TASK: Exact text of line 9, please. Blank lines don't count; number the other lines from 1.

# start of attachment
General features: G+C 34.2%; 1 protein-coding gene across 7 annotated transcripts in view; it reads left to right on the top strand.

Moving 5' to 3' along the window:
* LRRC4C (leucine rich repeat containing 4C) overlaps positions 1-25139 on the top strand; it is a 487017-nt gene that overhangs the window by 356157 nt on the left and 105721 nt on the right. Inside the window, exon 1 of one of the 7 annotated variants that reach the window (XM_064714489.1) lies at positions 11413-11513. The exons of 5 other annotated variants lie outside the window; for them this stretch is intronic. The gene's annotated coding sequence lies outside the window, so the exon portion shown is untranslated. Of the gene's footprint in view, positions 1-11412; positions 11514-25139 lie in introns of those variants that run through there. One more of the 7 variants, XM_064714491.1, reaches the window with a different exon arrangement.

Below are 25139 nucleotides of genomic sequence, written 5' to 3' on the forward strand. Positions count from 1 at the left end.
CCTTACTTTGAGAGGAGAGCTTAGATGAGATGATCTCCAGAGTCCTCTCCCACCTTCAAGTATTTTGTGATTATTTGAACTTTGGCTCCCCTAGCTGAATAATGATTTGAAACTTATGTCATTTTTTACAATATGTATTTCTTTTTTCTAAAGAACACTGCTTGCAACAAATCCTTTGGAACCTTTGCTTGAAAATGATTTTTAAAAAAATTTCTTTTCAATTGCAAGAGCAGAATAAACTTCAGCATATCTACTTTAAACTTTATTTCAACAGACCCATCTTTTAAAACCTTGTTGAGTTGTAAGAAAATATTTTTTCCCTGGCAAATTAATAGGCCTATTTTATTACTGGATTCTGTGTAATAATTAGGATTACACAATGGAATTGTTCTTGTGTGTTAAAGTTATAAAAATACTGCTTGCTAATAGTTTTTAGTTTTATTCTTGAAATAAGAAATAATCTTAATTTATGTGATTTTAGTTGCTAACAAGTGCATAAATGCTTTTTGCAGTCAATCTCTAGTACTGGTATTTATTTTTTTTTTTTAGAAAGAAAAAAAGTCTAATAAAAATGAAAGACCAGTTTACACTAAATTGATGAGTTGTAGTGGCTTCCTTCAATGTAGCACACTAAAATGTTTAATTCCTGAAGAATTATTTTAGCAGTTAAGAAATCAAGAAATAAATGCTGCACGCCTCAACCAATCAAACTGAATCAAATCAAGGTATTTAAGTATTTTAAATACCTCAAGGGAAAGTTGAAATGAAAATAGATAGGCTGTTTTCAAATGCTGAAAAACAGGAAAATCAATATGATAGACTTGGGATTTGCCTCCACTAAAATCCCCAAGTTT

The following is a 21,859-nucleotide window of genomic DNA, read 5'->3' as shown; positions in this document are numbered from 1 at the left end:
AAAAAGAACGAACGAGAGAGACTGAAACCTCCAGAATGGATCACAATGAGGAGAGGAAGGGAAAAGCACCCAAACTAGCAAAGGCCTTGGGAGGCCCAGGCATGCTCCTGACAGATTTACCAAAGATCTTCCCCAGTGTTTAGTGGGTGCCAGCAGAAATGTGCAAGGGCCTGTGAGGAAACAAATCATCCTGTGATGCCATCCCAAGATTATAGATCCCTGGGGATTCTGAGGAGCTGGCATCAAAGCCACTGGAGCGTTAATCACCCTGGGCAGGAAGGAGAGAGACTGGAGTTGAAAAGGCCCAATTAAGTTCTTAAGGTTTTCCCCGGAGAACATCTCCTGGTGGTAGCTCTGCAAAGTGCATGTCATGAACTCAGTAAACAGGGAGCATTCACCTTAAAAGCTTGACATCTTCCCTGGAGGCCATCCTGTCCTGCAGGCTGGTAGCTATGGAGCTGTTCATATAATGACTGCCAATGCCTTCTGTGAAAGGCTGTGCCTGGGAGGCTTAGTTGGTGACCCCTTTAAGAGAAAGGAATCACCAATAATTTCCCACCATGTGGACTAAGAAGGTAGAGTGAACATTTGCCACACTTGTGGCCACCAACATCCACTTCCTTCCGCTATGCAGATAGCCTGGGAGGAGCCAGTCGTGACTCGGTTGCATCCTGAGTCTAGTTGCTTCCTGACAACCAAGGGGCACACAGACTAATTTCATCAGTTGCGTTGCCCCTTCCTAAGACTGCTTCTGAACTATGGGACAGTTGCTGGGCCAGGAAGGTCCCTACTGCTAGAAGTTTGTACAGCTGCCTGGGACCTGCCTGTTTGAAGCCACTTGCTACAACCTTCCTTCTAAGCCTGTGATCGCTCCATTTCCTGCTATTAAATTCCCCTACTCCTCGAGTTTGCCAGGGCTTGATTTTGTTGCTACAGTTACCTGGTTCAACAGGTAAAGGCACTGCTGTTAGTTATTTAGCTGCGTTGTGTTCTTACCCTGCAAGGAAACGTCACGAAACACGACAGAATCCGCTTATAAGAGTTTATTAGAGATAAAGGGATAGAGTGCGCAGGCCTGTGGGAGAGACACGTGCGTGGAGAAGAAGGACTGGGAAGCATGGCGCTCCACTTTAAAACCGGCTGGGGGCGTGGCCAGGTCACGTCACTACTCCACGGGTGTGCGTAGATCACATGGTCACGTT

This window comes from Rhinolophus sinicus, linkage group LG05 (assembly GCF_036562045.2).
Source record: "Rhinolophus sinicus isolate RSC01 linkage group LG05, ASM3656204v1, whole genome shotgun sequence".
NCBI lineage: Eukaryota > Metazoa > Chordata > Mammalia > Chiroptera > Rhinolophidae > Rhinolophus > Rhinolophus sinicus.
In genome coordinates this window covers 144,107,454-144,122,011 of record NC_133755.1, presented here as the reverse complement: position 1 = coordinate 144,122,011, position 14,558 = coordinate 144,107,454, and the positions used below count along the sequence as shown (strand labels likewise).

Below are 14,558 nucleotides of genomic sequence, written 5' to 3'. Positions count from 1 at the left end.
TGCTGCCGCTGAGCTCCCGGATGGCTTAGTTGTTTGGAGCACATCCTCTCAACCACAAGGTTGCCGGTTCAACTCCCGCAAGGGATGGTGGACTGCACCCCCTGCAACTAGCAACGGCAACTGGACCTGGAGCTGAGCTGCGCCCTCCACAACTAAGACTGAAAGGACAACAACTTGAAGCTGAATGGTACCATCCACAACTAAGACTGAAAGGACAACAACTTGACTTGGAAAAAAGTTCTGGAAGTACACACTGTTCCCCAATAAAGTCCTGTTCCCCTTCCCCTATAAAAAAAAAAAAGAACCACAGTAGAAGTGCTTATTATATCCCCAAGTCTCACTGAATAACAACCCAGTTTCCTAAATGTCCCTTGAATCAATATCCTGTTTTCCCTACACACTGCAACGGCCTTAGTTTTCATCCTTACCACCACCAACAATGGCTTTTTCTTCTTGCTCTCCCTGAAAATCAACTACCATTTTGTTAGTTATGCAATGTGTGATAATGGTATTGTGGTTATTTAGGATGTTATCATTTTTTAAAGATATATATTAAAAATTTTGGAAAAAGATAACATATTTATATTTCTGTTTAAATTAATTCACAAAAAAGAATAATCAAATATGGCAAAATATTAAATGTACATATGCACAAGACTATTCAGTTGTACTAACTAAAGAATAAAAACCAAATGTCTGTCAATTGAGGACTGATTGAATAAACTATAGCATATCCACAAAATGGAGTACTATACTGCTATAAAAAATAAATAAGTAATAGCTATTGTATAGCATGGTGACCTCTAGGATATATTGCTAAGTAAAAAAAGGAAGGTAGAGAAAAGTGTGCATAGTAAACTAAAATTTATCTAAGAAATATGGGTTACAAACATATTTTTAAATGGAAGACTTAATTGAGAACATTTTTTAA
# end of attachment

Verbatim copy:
Source record: "Rhinolophus sinicus isolate RSC01 linkage group LG05, ASM3656204v1, whole genome shotgun sequence".